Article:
Studies of Matthew Dear by Michael Cina
On the occasion of our release of Michael Cina’s ‘Studies of Matthew Dear’ (two new limited edition prints which grew out of his work for Matthew Dear’s Beams album), we asked the artist to tell us about his experience. Below, Cina explains how the project got started and the unique circumstances under which the paintings were born.
The Matthew Dear Beams project started over a 15 minute conversation about the album cover. Matthew called me to talk about ideas and I suggested a portrait early in the conversation. He was a little uneasy about it, but the fact that it would be abstracted interested him. He asked if I wanted to come to NYC to do it there and we could film it. I suggested that we could also have all these things around us to interact with the ‘moment’ and so he ran with that. It was the most fluid brainstorming session I have ever had and it was also the first time I had ever spoken with him on the phone.
I flew to NYC in December of 2011 and we shot the video in one day. It was a little unnerving for me to paint in front of a room full of 15 people. I am used to working alone or with one or two people… but I rarely paint with anyone around. Creating art is something I like to do alone. There was a “performance anxiety” present in a large way. Mainly because I have never painted a portrait but also I was working with an 8 feet tall canvas. It was that environment that really sparked this strange painting.
I shot a couple of photos of him and used that to project his image onto the canvas for framing purposes. Then the rest was my typical chess game of being in the moment and reacting to what was going on around me. It was a really great environment to be in because nobody knew what would happen but I felt like the weight was on my shoulders… all while the cameras were rolling.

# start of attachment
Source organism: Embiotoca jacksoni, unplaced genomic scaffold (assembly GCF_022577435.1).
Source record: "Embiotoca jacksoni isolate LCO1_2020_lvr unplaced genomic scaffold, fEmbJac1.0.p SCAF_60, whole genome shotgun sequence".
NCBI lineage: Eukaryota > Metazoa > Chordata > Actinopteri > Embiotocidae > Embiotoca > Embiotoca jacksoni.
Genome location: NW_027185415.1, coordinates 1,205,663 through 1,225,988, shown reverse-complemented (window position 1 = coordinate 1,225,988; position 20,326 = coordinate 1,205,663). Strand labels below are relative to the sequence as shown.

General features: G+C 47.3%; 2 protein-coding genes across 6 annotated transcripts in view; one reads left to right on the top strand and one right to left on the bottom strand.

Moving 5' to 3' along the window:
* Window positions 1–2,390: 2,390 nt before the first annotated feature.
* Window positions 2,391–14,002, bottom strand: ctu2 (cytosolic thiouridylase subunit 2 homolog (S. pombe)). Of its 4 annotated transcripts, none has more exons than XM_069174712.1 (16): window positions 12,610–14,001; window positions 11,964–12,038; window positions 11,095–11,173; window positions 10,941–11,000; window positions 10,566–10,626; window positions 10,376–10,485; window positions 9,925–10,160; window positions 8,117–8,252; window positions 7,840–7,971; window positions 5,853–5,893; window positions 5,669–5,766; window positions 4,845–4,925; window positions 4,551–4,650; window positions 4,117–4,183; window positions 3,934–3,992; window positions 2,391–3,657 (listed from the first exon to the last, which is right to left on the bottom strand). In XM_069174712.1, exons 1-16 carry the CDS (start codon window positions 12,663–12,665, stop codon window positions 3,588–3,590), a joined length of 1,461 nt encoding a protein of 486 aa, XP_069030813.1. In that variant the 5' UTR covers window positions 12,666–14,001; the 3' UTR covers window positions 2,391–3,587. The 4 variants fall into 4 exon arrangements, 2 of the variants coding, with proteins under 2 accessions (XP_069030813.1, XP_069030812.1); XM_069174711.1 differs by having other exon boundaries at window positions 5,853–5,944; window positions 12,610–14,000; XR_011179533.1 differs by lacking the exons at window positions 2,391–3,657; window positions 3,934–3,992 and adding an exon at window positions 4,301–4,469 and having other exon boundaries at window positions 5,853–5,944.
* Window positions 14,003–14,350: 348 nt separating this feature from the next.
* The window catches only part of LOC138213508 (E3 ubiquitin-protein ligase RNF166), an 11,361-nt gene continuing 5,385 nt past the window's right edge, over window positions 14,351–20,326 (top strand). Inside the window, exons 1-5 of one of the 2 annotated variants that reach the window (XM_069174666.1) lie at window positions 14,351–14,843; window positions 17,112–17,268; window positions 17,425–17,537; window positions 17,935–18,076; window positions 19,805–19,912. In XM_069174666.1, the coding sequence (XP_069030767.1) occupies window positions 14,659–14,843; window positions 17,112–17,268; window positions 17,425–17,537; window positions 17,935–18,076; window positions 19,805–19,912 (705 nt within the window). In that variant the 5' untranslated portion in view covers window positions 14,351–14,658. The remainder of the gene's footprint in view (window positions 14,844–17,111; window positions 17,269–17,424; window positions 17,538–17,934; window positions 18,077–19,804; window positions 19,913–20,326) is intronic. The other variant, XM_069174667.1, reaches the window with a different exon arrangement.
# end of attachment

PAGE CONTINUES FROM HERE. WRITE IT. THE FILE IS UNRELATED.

After I sketched his frame and turned off the projector, it was like free falling from an airplane. I mixed the paints and made the first stroke. Half way through the day I knew I was in over my head and really nothing came together until the last 10 minutes of the day. I had been painting by turning the canvas around while it was resting against a pillar, but I normally work on the ground or on a table. So I took it down and attacked it and everyone gathered around.
The whole day people really didn’t comment on the painting, so that was a strange thing, too. So when I propped it up, everyone came around and just stared at it for a minute. I think the first word uttered was “Whoa.”
After I got back, I wasn’t able to see the painting besides a shot I took with my cellphone. I really only had like 10 minutes to stare at it after it was done because it was getting late. I never felt at peace with it and it really made me uncomfortable. So I started working on another painting in my studio that was based on the first painting. What you see on the cover of Beams is that second painting. The first was used for the "Earthforms" single.